ReplyDelete
  37. Does anyone remember the "cigar / tobacco" shop in the downtown department store? I think there was a long-time employee named Frank that worked there? I ran into him later in his shop named Briar Haven in Bellerive Plaza in Creve Coeur, MO in the 1980-1990s?

    ReplyDelete
  38. The last time I was at a Famous-Barr store was when South County Center was Westfield Shoppingtown South County.

    ReplyDelete
  39. I remember the Clayton store well. From 1966 to 1971 it was my mom's favorite place to shop. I can still remember the delicious smell of the hot pretzels and going with my mom to the hair salon near the back of the store with the old stations where ladies would sit lined up in huge chairs with enormous helmet-like contraptions over their heads.

    ReplyDelete
  40. I read somewhere May had acquired The Famous Clothing chain in 1892 which was 23 years before moving the headquarters to St. Louis, MO.

    ReplyDelete
    Replies
    1. I will be putting up a history essay that will explain all of that and how a number of stores (Wm. Barr & co., Famous Clothing, and others became the headquarters of the May co.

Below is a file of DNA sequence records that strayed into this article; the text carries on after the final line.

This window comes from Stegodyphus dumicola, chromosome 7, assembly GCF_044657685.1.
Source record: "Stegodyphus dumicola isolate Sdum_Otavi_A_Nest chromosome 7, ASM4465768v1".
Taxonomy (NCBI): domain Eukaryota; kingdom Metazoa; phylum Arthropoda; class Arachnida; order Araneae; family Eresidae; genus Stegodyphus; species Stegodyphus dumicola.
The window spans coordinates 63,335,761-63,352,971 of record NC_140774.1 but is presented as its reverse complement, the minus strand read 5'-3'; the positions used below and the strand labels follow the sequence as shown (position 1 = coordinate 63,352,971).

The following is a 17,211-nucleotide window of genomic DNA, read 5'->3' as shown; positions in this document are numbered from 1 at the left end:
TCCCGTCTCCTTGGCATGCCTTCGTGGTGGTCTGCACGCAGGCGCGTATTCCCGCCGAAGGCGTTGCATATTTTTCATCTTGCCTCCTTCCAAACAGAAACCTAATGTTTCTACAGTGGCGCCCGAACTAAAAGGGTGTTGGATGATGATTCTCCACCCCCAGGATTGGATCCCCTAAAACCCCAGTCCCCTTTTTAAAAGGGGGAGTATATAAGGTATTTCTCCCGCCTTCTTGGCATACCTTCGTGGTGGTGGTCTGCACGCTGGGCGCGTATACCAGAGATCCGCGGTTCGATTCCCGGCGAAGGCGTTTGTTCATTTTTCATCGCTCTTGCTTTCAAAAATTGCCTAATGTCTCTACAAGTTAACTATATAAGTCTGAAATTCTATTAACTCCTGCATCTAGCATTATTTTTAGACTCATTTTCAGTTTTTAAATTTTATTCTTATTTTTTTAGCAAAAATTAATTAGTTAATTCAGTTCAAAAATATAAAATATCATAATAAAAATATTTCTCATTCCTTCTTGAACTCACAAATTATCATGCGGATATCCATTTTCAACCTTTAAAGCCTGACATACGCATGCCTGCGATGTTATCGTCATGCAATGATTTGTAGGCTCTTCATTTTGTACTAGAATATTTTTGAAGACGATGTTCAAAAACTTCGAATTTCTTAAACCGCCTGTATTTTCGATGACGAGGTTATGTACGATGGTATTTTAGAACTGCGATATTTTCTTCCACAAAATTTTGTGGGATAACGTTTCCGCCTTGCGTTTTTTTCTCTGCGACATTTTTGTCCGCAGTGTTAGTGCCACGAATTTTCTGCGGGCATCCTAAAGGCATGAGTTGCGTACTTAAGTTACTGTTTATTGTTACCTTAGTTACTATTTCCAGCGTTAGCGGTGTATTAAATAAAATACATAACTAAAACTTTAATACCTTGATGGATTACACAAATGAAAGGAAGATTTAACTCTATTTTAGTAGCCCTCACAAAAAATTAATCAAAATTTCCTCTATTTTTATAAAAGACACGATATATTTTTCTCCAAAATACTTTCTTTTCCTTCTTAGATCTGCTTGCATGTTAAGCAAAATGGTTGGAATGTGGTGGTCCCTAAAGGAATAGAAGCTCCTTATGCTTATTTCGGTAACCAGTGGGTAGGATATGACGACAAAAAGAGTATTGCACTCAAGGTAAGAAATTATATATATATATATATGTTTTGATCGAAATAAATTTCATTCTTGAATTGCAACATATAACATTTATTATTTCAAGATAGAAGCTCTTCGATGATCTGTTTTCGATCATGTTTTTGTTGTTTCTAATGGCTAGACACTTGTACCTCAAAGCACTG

-Bruce

      Delete
  41. I still miss the colorful Christmas Windows and Toyland display in the downtown location -- and those disappeared long before the store itself

    ReplyDelete
  42. My mom would take us every year to see Santa. One year in around 1967 or 68 (maybe a little earlier) we were in line all night and never saw Santa. I was reminiscing a few years back (before my mother passed away) and said all I could remember was we never saw Santa and we had to go out the employee entrance along a side street. My mom said that some group was protesting that Famous did not have any minorities representing Santa and they chained themselves inside the display. Security would not let anyone leave so we were stuck there until the store closed. The protestors were charged with trespassing. Knowing that I would love to find out the rest of the story.

    ReplyDelete
  43. I recall a pedestrian tunnel from the basement restaurant (I still have a paper placement from Famous Down Under!) that emerged across the street on the northwest side. The door there was just plain glass, and I don't recall if it was marked or not. It existed in the early 70s at least, which was when I explored that store from top to bottom on Saturdays as a teenager.

    ReplyDelete
  44. 10 years ago I purchased 5 automated mice from the 1960s era Santaland display. Still in working order. I've set them up on my front window each year since reliving the wonderful memories of the many Christmas trips downtown.

    ReplyDelete
  45. I worked at Famous_Barr from 1982-1985 and loved it there! I also watched Cardinals World series parade from one of the top windows facing Olive Blvd.
    I loved working there-- and truly FB was shopping at its best experience! So grateful for this warm, nostalgic memory!

    ReplyDelete

Comments